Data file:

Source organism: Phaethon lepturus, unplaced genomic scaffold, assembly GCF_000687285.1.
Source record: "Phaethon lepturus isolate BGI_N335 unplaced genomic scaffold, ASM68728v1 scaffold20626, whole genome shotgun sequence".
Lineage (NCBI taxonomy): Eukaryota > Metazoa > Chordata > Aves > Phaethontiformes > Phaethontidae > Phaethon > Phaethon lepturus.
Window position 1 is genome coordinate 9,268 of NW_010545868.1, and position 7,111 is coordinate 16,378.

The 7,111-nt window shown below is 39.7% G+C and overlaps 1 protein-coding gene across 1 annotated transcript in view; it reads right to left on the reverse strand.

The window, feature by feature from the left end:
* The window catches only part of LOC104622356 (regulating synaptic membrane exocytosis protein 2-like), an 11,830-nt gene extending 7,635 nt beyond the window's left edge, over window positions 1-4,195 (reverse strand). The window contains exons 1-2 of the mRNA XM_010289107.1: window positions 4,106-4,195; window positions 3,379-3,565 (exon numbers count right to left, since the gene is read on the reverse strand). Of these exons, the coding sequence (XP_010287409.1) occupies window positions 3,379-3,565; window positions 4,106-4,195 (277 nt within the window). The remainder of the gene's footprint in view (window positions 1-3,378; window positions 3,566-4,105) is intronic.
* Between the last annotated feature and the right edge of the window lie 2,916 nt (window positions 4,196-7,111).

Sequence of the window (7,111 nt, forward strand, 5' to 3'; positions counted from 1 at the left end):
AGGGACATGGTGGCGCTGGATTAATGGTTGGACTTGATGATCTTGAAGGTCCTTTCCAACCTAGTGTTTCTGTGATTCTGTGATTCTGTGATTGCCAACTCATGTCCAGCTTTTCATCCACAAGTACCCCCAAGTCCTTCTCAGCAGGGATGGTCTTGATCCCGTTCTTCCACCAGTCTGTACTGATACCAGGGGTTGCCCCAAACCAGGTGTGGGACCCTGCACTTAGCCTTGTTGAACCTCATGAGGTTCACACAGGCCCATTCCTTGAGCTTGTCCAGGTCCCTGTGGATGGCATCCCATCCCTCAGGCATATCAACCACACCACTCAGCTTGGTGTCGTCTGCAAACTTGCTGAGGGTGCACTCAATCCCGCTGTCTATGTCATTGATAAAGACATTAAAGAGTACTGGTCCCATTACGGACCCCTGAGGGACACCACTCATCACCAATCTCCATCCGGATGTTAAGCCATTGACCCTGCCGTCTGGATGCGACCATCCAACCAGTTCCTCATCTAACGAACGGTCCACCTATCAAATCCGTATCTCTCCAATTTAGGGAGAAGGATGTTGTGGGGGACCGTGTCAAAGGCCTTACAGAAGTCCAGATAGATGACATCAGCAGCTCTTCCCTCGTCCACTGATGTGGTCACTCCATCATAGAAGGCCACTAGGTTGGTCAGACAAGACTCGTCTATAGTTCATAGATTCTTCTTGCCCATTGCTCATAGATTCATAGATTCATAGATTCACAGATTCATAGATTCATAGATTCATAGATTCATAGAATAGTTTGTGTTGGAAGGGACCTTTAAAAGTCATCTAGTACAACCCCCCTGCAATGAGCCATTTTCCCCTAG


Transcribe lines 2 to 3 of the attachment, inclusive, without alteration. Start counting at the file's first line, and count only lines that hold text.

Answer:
Source record: "Phaethon lepturus isolate BGI_N335 unplaced genomic scaffold, ASM68728v1 scaffold20626, whole genome shotgun sequence".
Lineage (NCBI taxonomy): Eukaryota > Metazoa > Chordata > Aves > Phaethontiformes > Phaethontidae > Phaethon > Phaethon lepturus.